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The Gothic cathedral of Notre-Dame de Reims, tours and tastings at renowned Champagne houses and remnants of the Roman era in ‘the coronation city’, Reims

Downtown ReimsKnown as la cité des sacres (‘the coronation city’) Reims has a long and significant history, with its huge cathedral hosting the coronation of France’s kings for centuries. You can visit the Gothic Notre-Dame de Reims to admire its rainbowed stained-glass windows and intricately carved portals.

There’s also the UNESCO-designated Palais du Tau, a grand neoclassical palace-turned-museum where royals would stay before being crowned and hold lavish banquets afterwards. And, with Roman ruins, museums brimming with historic relics, Michelin-starred restaurants and many wineries producing the region’s renowned Champagne on its doorstep, there’s plenty more to see and do in Reims, too.

The unofficial capital of the Champagne region, Reims is a popular base for anyone with a taste for bubbly. You’ll find Champagne houses dotted across the city, many of which offer tours and tastings that give you a chance to learn more about the Champagne-making process and pick out the subtle differences between varieties. You could also head out of the city to explore the patchwork of vineyards that covers the region’s countryside on an e-bike tour with a local guide, pausing at family-run wineries for a sampling as you go.

Within the city itself, the Notre-Dame de Reims dominates. Built in the 13th century on a site occupied by churches since the 5th century, the cathedral has a dramatic Gothic style, with its most notable feature being its huge rose window on its western side. It was here, between 1223 and 1825, that 25 coronations of French kings took place, the most famous of which was Charles VII’s in 1429, attended by Joan of Arc.

Reims CathedralYou can rent an audio guide to learn more the cathedral’s history and architecture as you wander around its striking interior. Among its treasures are a 15th-century astronomical clock, a Gothic organ case dating to the 15th and 18th centuries and a statue of Joan of Arc from 1901. You’ll also hear how the cathedral was almost destroyed during World War II, with much of its subsequent repairs paid for with donations from the wealthy American Rockefeller family.

In fact, much of the city was badly damaged during both World Wars, and its restoration has resulted in attractive, wide pedestrian boulevards lined with trees and grassy quads. You’ll find Art Deco-style cafés and a thriving food-and-drink scene, including several Michelin-starred restaurants. You can also look out for surviving remnants of Reims’s ancient past, such as the Porte de Mars — a triumphal arch dating to the 3rd century, when Reims was a significant Roman town.

It’s worth visiting the Palais du Tau, a UNESCO-World Heritage Site. The palace was formerly an archbishop’s residence and where princes used to stay before and after their coronation, and you can only imagine the sumptuous banquets that took place here. The building was redesigned in a neoclassical style between the 17th and 18th centuries and visiting gives you a sense of its grand bygone days.

It’s now a museum displaying religious objects, statues and tapestries from the cathedral in its Gothic-style Salle de Tau (Great Hall), as well as outfits worn by kings for their coronation. Look out for Saint Rémi's 12th-century jewel-encrusted chalice and the talisman of Charlemagne, which dates to the 9th century.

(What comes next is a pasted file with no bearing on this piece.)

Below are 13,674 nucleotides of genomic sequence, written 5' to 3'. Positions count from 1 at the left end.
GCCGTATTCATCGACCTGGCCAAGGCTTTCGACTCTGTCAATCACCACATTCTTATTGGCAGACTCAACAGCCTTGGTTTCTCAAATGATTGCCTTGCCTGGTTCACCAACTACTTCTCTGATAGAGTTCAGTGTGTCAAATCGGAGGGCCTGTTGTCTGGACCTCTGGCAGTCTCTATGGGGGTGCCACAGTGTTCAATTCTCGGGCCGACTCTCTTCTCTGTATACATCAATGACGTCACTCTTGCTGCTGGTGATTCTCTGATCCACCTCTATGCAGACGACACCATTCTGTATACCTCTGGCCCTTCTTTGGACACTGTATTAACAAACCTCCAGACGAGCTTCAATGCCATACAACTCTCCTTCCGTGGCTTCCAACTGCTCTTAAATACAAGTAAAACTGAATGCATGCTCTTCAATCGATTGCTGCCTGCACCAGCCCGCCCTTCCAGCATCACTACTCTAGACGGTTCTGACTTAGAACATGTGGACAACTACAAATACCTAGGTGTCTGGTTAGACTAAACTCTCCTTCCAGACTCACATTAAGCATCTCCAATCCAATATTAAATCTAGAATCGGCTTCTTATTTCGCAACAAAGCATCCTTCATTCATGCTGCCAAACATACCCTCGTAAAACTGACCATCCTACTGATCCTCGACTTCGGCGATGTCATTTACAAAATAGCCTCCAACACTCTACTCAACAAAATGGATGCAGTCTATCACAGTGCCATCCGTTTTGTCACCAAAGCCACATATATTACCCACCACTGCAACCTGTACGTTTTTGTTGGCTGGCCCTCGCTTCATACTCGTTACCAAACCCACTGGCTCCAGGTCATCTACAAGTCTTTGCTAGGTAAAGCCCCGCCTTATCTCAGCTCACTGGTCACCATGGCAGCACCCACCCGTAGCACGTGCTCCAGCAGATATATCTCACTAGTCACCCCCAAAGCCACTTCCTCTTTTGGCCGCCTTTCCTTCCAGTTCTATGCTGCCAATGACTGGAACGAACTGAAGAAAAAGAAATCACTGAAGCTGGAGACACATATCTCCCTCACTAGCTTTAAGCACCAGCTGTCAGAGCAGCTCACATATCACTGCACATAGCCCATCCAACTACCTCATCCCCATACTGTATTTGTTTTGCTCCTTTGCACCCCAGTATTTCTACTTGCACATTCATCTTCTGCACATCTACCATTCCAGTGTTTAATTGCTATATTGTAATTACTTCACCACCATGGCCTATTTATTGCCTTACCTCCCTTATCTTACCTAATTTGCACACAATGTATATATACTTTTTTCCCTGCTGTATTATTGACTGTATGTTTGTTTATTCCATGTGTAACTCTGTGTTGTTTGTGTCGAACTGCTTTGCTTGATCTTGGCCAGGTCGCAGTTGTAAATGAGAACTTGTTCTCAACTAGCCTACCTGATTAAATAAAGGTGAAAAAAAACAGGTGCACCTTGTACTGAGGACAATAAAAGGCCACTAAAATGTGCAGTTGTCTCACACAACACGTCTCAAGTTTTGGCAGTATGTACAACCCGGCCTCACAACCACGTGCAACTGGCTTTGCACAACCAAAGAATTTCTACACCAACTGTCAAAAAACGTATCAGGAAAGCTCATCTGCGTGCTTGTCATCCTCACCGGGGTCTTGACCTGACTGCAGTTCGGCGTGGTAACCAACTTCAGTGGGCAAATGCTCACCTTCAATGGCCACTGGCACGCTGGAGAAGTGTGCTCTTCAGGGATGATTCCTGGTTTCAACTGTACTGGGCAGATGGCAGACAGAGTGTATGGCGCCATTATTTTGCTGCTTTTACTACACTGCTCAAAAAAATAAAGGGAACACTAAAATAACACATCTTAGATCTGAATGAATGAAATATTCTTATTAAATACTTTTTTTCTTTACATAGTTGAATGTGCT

Another UNESCO-World Heritage Site is the Basilique Saint-Rémi, a former Benedictine abbey church that blends mid-11th-century Romanesque influences found in its nave and transept with late-12th-century Gothic features. Next to it is the Musée Saint-Remi, housed in the former abbey, where you can see furniture, pottery, weapons and glasswork spanning the 6th to the 8th centuries, medieval sculptures and exhibits on Reims’s Gallo-Roman past, including arts and crafts, pottery and weapons from the Gallic people who once lived here.

Best time to visit Reims

With a mild climate, Reims can be visited at any time of year. Harvest season falls between late September and early November, and while it’s a good time to visit to make the most of the festivities, it can be hard to get tastings at Champagne houses as they become busy.

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    We've selected a range of accommodation options for when you visit Reims. Our choices usually come recommended for their character, facilities and service or location. Our specialists always aim to suggest properties that match your preferences.

    Ideas for experiencing Reims

    Our specialists seek out authentic ways to get to know the places that could feature in your trip. These activities reflect some of the experiences they've most enjoyed while visiting Reims, and which use the best local guides.

    • Champagne by e-bike
      Champagne cellars

      Champagne by e-bike

      Champagne by e-bike

      Spend the day exploring the history and vine-covered landscapes of France’s Champagne region by e-bike with a guide. You’ll stop at the village of Hautvillers, known as the birthplace of Champagne, visit two Champagne houses for tastings and enjoy a Champagne lunch in Épernay.

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    • Champagne discovery
      Champagne grapes on the vine

      Champagne discovery

      Champagne discovery

      Explore France’s Champagne region with a private driver-guide. You’ll visit two wineries for tours and tastings, including a larger, well-known winery and a family-run boutique option. You’ll also visit historic Hautvillers, birthplace of Champagne, and pause for lunch paired with bubbly at a Champagne house.

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